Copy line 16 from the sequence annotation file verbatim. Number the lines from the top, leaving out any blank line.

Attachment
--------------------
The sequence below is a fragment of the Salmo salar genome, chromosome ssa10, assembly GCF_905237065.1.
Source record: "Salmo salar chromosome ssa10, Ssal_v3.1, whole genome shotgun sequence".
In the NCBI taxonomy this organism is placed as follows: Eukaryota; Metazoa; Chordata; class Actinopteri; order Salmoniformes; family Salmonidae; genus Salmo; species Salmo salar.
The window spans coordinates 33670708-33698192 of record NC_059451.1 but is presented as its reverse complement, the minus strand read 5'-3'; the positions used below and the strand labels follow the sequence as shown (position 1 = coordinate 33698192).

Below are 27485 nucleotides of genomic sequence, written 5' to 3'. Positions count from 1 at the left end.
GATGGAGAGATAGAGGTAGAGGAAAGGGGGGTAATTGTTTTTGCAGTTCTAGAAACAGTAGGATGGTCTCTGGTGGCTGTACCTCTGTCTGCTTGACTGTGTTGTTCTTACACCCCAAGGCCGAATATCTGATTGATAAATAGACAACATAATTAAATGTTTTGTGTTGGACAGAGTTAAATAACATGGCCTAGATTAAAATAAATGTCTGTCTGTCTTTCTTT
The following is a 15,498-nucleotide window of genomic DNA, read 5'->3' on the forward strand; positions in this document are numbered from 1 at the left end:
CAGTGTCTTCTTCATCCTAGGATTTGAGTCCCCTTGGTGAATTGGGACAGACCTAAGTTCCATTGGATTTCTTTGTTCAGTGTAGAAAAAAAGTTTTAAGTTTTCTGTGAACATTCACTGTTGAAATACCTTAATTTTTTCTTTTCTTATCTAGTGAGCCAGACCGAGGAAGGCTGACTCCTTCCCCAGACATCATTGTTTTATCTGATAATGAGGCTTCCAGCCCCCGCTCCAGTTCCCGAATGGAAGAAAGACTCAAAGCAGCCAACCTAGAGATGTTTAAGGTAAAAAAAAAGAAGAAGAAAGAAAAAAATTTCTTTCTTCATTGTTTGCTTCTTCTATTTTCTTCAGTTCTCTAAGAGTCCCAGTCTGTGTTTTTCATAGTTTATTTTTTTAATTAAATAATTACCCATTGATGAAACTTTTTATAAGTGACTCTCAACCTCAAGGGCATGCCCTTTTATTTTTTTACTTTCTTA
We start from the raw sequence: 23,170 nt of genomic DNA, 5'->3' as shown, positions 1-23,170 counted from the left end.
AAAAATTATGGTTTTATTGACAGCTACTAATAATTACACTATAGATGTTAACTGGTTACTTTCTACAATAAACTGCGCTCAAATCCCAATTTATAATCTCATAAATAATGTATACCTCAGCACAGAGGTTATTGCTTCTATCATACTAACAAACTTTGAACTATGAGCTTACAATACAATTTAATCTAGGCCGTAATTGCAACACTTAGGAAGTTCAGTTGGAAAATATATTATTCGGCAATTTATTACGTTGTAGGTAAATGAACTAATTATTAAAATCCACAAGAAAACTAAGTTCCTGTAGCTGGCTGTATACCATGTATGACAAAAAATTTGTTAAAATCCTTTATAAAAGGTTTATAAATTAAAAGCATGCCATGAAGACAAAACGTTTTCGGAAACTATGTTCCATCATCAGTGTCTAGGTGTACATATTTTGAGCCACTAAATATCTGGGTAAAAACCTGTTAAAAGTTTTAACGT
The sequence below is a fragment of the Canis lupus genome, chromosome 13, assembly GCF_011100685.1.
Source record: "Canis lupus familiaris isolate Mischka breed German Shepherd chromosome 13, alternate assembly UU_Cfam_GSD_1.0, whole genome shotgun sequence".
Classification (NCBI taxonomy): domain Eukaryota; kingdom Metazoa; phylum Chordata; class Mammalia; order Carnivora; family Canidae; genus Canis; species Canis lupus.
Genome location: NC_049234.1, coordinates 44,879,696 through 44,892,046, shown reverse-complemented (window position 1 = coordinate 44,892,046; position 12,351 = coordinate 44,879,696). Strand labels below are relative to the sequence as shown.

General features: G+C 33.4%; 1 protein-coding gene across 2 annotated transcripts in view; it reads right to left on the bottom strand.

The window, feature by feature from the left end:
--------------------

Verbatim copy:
The window, feature by feature from the left end: